Mexico cut a deal with President Donald Trump’s administration on Friday, bowing to economic pressure and promising to do everything in their power to stop the seemingly endless flood of immigrants, pouring illegally over the unsecured border.
In a deal that works out as a win for both sides, Mexico agreed to send it’s National Guard to their southern border with Guatemala to prevent migrants from heading further north. They also agreed that asylum seekers will remain on the Mexico side of the U.S. border while they wait for approval.
In return, the Trump administration agreed to indefinitely suspend the threatened escalating tariffs and also to back down on having Mexico officially labeled as a “safe third country,” which would have “forced it to permanently take in most Central American asylum seekers.”
Another point that American negotiators conceded was an agreement not to transport Guatemalans to Mexico when they are deported.
Marcelo Ebrard, Mexico’s Foreign Minister, was happy with the arrangements.
“I think it’s a fair balance because they had more drastic measures and proposals at the start and we reached some middle point.”
A joint statement was released by the U.S. State Department. As reported by CBC News:
“The U.S. ‘will immediately expand’ a program that returns asylum-seekers, while their claims are under review, to Mexico, after they have crossed the U.S. – Mexico border. Mexico will ‘offer jobs, health care and education’ to those people.”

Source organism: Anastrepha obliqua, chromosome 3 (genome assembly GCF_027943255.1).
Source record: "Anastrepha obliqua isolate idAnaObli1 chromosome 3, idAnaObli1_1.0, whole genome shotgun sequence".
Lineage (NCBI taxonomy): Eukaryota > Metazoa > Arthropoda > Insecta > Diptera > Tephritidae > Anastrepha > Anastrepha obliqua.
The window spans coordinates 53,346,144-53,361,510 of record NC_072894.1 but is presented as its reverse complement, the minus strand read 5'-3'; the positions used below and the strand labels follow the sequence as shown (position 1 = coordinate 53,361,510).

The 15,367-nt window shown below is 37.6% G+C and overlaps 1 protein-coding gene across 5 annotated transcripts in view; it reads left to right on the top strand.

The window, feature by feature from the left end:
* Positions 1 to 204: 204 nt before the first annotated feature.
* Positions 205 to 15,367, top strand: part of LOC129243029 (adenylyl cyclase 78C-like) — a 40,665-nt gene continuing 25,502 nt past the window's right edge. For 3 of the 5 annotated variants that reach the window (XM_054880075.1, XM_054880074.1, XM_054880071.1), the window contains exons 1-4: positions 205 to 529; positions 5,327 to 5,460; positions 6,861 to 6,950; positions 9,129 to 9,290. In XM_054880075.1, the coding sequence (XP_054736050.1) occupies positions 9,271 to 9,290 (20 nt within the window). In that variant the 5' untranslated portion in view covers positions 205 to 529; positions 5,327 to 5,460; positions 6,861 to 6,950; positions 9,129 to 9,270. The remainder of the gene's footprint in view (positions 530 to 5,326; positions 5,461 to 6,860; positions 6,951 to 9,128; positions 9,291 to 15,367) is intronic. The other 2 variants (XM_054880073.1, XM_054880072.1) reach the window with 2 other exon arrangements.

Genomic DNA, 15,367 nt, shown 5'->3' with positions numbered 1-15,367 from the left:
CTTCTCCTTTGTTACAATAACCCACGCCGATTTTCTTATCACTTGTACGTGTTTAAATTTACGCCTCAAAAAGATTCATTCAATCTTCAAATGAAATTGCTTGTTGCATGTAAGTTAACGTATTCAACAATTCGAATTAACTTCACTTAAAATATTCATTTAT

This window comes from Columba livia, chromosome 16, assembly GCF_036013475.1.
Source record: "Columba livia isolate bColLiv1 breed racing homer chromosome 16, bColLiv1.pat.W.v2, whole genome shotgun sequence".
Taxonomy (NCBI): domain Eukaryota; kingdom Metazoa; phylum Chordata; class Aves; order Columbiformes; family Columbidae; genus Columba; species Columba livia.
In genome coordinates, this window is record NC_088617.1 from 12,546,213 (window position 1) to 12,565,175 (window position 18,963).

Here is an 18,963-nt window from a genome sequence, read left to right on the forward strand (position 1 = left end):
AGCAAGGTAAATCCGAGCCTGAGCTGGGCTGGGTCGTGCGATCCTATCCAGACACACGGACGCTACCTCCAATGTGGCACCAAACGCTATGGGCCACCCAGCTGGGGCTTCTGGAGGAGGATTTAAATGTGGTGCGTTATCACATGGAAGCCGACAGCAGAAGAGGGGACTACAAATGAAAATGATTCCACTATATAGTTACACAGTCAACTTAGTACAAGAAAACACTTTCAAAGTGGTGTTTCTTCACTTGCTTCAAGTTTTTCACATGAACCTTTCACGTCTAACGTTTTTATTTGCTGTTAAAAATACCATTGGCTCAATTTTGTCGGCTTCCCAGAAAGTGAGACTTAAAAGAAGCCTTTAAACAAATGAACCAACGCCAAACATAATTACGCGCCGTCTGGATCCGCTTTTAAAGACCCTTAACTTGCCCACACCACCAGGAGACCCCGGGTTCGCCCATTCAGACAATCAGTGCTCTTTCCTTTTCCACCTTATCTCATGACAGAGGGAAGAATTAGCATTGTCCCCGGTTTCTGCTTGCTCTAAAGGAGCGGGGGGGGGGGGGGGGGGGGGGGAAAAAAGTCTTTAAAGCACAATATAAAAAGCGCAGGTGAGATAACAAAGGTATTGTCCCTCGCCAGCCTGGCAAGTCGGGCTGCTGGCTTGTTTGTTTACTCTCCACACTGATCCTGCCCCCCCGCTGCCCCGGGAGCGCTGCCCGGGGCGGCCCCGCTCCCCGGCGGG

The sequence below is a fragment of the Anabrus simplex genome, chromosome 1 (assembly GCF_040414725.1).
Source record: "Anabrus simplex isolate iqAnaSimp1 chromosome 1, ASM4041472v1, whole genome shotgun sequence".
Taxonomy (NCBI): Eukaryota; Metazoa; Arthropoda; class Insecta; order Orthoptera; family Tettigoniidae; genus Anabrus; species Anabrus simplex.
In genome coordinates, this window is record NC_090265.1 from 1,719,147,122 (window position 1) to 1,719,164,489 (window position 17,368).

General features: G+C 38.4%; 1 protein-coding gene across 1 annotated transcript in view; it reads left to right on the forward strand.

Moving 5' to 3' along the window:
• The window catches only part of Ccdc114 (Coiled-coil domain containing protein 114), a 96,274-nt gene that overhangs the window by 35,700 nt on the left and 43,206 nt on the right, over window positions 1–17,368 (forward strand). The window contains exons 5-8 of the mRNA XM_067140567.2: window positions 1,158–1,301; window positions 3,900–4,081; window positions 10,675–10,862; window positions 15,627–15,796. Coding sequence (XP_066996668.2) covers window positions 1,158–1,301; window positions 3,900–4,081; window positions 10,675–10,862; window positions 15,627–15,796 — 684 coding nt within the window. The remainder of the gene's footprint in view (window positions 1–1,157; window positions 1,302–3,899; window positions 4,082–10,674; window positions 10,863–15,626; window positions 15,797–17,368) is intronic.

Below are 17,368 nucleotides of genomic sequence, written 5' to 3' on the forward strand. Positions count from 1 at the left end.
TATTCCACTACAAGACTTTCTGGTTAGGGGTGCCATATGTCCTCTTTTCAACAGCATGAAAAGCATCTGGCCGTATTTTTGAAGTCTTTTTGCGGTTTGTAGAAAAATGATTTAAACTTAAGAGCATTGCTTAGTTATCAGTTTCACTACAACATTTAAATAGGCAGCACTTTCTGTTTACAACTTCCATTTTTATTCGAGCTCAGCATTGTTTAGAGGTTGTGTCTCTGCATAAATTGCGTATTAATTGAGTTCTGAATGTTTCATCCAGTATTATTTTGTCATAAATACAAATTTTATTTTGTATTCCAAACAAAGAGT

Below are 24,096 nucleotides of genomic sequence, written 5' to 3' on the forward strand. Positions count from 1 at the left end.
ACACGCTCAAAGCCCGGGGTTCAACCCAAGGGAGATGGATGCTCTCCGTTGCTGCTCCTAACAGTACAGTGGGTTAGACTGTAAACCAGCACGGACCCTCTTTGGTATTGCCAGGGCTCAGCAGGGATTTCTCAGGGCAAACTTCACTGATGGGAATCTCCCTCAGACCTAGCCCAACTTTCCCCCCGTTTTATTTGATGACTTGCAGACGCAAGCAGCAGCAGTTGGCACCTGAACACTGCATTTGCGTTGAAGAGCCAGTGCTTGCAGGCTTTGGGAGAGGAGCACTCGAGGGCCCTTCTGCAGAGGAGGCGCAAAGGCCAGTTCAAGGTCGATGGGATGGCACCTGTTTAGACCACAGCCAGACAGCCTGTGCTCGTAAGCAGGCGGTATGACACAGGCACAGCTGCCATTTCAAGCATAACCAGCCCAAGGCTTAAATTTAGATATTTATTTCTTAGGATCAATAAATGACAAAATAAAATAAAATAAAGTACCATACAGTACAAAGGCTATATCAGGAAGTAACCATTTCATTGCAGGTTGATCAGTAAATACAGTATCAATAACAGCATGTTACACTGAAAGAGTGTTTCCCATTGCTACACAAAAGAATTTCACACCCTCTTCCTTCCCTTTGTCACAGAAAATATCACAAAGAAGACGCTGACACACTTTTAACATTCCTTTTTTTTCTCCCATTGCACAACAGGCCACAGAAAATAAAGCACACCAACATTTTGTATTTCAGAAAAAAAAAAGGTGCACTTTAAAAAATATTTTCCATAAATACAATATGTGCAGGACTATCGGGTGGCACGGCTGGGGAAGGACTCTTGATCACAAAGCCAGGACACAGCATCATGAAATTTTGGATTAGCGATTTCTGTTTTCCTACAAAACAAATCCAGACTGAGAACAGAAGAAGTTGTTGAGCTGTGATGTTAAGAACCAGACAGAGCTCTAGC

In return, Mexico promised to take “unprecedented steps to increase enforcement to curb irregular migration.”
The move also goes a long way toward advancing the revised North American trade deal between the United States, Mexico and Canada, generally referred to as USMCA.
Mexico’s deputy foreign minister for North America went on Twitter to tell the public, the agreement on migration indicates the USMCA ratification process is now “stronger than ever.”
Treasury Secretary Steven Mnuchin praised the deal while pointing out the tariffs can still snap back into place if Mexico does not live up to their side of the bargain.
“Our expectation is that Mexico will do what they’ve committed to do and our expectation is that we won’t need to put tariffs in place, but obviously if that’s not the case, the president retains that authority.”
Speaking to reporters during a break at the G20 finance meeting in Japan, Mnuchin continued:
“We now have an agreement that we believe is going to fix the immigration issue and that was extremely important to the president.”
Now that the public has seen how effective tariffs can be to leverage economic cooperation, perhaps a similar deal with China is on the horizon.